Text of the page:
Virginia Farm Attracts Firestorm for “Resist White Supremacy” Sign
Cox Farms, a small family farm in northern Virginia, has become the center of a social media firestorm for a posting a sign reading "Resist White Supremacy." While Cox Farms is known for their political statements, this one has caused a national uproar.
Cox Farms is a small, family-owned farm in Centreville, Virginia, just a bit west of Washington, DC. They grow some crops and sell produce and plants to locals, and like many other independent farms, their survival is dependent on providing fall entertainment for the community—hayrides, petting zoos, that kind of thing. The family is also politically active, and since the election of Donald Trump, they’ve been using signage at the farm to spread messages of acceptance and tolerance. Earlier this month, they’ve found themselves in the national spotlight after a recent message sparked an explosion of furious political commentary across social media.
“After the 2016 election, we (as the five owners of our family business) formally committed to actively and visibly resist white supremacy,” says Aaron Cox-Leow. That began with pro-immigration signs, saying things like “Immigrants Make America Great” and “We Love Our Muslim Neighbors.” (Virginia has one of the highest Muslim populations of any state.) The Cox family frequently swapped out the messages, and on February 1st configured the letters to read “Rise and Resist.”
Outrage and confusion followed. Cox Farms received an outpouring of vitriolic Facebook messages and even a flow of single-star ratings. Since Facebook “business pages” operate similar to Yelp profiles, low reviews can hurt a business. But Cox-Leow and his family didn’t care much about that. The angry and hateful response did, however, motivate the family to make their message more explicit. On Feb. 9, about a week after the original sign went up, they clarified their words: “Rise Up Against Injustice” and “Resist White Supremacy.”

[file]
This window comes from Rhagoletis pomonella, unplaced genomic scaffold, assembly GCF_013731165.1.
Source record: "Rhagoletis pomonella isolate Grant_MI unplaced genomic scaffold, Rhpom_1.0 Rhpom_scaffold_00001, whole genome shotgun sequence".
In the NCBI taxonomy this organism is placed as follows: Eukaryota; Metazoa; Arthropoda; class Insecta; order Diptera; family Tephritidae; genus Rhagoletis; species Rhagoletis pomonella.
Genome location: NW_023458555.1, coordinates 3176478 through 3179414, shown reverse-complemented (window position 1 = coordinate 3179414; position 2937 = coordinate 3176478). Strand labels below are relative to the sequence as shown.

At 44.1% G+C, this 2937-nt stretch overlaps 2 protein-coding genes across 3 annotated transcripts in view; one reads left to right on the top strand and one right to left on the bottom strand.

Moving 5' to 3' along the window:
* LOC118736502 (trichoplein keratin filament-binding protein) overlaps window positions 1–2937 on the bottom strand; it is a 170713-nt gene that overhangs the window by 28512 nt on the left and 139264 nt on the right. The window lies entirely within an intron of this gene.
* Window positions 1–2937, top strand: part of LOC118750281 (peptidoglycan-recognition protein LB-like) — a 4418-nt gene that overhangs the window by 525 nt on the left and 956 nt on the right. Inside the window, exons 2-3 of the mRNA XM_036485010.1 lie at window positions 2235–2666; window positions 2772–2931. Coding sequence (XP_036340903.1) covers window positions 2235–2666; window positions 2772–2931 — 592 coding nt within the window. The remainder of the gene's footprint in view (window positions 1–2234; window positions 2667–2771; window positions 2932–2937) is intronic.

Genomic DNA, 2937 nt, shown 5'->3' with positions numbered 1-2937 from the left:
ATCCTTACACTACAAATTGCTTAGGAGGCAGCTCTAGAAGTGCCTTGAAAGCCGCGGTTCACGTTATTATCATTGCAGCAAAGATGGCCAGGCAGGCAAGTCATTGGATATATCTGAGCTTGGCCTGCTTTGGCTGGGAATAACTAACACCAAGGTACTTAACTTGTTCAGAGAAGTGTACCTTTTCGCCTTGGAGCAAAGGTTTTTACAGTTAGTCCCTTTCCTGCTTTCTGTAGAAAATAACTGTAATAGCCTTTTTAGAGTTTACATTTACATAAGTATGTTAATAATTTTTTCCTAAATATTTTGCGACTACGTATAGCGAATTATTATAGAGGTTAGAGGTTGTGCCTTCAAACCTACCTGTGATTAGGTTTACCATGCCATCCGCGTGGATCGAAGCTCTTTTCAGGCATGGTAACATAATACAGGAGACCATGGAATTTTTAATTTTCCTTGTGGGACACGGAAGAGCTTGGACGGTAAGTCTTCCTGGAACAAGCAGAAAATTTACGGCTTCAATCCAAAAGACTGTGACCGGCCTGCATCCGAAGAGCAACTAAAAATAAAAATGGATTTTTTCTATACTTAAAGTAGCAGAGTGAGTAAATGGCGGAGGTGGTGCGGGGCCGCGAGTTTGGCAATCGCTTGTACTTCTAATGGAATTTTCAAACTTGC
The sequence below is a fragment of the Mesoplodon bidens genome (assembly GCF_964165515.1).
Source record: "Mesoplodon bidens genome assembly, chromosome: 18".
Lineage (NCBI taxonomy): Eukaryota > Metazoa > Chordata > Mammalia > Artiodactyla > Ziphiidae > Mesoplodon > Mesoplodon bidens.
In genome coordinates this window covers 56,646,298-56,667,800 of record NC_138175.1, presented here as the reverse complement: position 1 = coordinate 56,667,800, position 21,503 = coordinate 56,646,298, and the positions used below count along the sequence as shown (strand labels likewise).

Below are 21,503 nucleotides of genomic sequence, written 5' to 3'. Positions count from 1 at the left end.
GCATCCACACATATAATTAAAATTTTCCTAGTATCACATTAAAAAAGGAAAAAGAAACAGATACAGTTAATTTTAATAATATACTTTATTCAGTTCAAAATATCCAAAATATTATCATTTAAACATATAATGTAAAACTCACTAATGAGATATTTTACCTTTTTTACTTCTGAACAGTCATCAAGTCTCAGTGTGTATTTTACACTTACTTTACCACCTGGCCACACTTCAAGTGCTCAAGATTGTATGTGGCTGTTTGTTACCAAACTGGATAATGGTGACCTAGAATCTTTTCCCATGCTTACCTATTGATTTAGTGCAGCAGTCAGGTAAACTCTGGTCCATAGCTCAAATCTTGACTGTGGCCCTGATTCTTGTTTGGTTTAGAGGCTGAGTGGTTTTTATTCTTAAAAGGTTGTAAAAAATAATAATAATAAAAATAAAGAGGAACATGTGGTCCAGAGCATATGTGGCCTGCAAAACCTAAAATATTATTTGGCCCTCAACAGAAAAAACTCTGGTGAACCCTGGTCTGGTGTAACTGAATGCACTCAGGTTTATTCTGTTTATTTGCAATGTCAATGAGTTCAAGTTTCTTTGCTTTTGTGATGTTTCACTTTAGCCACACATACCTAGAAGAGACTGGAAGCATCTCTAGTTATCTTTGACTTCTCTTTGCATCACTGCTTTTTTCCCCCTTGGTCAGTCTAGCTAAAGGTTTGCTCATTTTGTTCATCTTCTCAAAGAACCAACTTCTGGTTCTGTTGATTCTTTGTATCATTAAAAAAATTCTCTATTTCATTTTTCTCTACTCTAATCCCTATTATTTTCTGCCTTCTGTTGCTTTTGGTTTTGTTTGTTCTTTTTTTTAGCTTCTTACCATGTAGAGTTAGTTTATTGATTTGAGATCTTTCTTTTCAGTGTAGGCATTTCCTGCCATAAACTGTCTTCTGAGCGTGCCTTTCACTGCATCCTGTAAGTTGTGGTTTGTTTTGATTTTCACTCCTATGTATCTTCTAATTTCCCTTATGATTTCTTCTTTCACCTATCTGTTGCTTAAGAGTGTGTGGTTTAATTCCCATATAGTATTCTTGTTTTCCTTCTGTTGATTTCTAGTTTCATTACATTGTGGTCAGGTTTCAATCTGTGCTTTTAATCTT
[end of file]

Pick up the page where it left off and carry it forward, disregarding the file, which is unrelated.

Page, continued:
You might think it would be difficult for anyone to publicly express outrage at those sentiments. You’d be wrong. Tens of thousands of comments flooded Cox Farms’ Facebook page, with debates quickly veering to a pretty wide selection of issues: whether Confederate statues should be removed, Black Lives Matter and its various countermovements like Blue Lives Matter, abortion, Benghazi. Many voiced support; many others voiced opposition.
“We see it as our moral responsibility to use our position of privilege and power to engage visibly and actively in the fight for justice.”
None of this is new to Cox Farms. A sign showing support for the Black Lives Matter movement provoked a boycott from the local Fraternal Order of Police back in 2015. “We got some press for it, and the positive support outweighed the negative, and it ended up being a fantastic season for us,” says Cox-Leow. Decades earlier, a rainbow flag attracted opposition from homophobic visitors.
Cox Farms posted a statement on Facebook about the most recent controversy, stating that “When it comes to speaking out against systems of oppression and injustice, we see it as our moral responsibility to use our position of privilege and power, along with the tools of our trade and the platforms available to us, to engage visibly and actively in the fight for justice. Our roadside sign messages are one small way we do this.”
The Cox family has no plans to give in to the protests. “We’re not strangers to controversy or hard conversations. When we take a stand, we do so knowing that it could hurt our bottom line, and we are comfortable taking that risk,” reads the Facebook statement. They’re true to their word. Last week, in response to the Parkland, Fla., school shooting, the family changed their signs to read “Let’s Stop Killing People,” and “If Not Now, When?”
Cox Farms opens for the season on April 27th, if you’d like to plan a trip to Virginia.